Though he was skeptical at first, Goldbloom conceded that even professions that don’t seem particularly quantitative might be similarly arbitraged. Take lawyers, for example – how would you rate them? But after a moments thought, Goldbloom had cracked it: you could pretty easily rank trial lawyers by their courtroom victories, or personal injury attorneys by their settlement amounts. And soon, it became clear that nearly every profession have some sort of metric for success, not just in terms of outcomes (which can measure success) but also in terms of process (which can measure efficiency).

And suddenly, Joy’s Law doesn’t seem so sacred any more

Crowdfunding Shoots for the Moon

Alan Stern, a planetary scientist and former NASA executive, is the president and CEO of Golden Spike and he contributed this article to’s Expert Voices: Op-Ed & Insights.

I’ve been involved in “bigscience” for more than 20 years, having led or personally participated in science teams for 24 suborbital, orbital and planetary space missions with a total value of over $3 billion.

I’m a planetary scientist and a former NASA associate administrator, and when I led all of the agency’s science programs, I had a budget of more than $5 billion.

These days, I’m still doing big science, but I’m spending time at the other end of the funding-scale spectrum: I’m a science crowdfunder.

For the uninitiated, crowdfunding is an online phenomenon that allows anybody with a few bucks to spare to contribute toward the budget of a project, usually a startup, seeking cash. Anybody with an idea can go to one of dozens of specialized crowdfunding websites and appeal to the general public for donations, usually in small denominations, and usually in exchange for T-shirts, project participation or other small giveaways. It’s kind of a National Public Radio-style fundraising campaign involving the entrepreneurial masses.

I got involved in crowdfunding to give birth to a whole range of ongoing space research and education projects, starting a company called Uwingu. Currently, I am working to fund a new commercial space venture — the Golden Spike Company — as it begins to enable humans to once again explore the moon. Golden Spike is the world’s first aerospace firm planning to sell human lunar expeditions to countries, corporations and individuals around the world.

Crowdfunding has become hugely popular. According to the industry website, there were 452 crowdfunding platforms active worldwide as of last April. In 2011 alone, crowdfunding raised nearly $1.5 billion. That amount doubled to $3 billion by the end of 2012, and looks set to rise further in 2013.

Artists of many stripes quickly embraced crowdfunding as a way to cultivate an audience for their work, even before hammering the first chisel mark into a sculpture. Similarly, social causes and individuals with innovative business ideas also quickly adopted crowdfunding. But, scientists and research teams have been far more reticent — even skeptical — of appealing to nonscientists for project support in recent years.

However, harsh financial realities — including repeated cuts in government-funded research and technology programs and a reluctance of big companies to spend funds outside narrow areas of interest — have forced a rethink. What more and more scientists are now discovering, as I did, is that engaging the public can be stimulating, rewarding, consequential and even inspiring, and it’s a trend that’s likely to grow.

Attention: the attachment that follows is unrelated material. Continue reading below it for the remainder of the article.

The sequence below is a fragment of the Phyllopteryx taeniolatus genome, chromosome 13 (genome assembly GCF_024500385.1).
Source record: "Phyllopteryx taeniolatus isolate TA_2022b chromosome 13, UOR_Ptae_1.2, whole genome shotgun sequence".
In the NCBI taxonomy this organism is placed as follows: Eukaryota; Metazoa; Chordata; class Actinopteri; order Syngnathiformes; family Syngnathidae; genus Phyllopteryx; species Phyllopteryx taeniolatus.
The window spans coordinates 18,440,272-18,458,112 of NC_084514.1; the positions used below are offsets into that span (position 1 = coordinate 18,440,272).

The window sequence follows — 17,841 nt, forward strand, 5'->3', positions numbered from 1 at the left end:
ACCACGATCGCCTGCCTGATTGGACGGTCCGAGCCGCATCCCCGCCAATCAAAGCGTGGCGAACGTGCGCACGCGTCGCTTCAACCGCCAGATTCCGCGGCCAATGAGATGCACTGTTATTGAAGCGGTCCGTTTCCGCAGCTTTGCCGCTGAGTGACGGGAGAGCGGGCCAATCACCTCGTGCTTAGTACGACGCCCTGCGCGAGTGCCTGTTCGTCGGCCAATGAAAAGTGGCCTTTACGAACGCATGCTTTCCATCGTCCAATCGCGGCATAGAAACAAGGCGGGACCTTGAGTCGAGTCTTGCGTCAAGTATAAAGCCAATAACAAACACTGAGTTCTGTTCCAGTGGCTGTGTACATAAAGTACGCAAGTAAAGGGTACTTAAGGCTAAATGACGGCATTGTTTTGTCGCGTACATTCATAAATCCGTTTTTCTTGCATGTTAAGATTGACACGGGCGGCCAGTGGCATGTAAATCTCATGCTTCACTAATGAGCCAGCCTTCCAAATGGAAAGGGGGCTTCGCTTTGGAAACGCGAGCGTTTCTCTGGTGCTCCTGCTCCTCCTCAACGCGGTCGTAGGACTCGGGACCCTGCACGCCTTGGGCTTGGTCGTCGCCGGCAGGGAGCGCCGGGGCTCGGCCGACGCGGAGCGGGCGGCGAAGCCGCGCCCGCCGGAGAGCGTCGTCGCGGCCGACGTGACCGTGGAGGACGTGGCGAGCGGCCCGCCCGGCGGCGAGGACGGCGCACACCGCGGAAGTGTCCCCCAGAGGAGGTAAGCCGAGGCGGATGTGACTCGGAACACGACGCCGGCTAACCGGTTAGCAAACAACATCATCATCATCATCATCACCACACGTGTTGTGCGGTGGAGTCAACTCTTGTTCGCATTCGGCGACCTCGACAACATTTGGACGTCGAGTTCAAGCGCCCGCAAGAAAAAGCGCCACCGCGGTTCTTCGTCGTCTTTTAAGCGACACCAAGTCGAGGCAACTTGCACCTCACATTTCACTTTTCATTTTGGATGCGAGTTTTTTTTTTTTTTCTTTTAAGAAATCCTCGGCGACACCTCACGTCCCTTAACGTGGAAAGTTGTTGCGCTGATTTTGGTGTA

That was the experience I had last year when seven colleagues and I launched the Uwingu campaign on the crowdfunding website. The idea was to create a new funding stream for space researchers and educators outside of the federal agencies that normally fund space research and education, diversifying the funding landscape.

Uwingu’s crowdfunding campaign was successful — in fact, it was one of the 25 most successful Indiegogo campaigns ever — with almost $80,000 raised to start the venture. And from that, we’ve been able to launch our website and begin operations.

What was most rewarding about this experience was the excitement those of us involved in the campaign could sense from the comments and feedback we received from funding supporters.

That’s why I’ve returned to crowdfunding again, this time for the Golden Spike Company. The money we are looking to raise from Indiegogo is largely symbolic: $240,000 represents $1 for every mile from the Earth to the moon, a figure we believe will resonate with people.

By giving the public a chance to directly fund these commercial space efforts, we hope to create a greater sense of public involvement in space exploration. But the money we want to raise is also meaningful and will help us start our business.

In my world — the space world — it’s often been said that if there are no bucks, there won’t be any Buck Rogers. No doubt.

But what I’ve now learned through my crowdfunding experience is that there is a corollary to that famous adage: You can’t expect Star Trek unless you also make the effort to cultivate its Trekkies.

To participate, or learn more about Golden Spike, visit our Indiegogo website — the campaign ends in just two weeks.

The views expressed are those of the author and do not necessarily reflect the views of the publisher.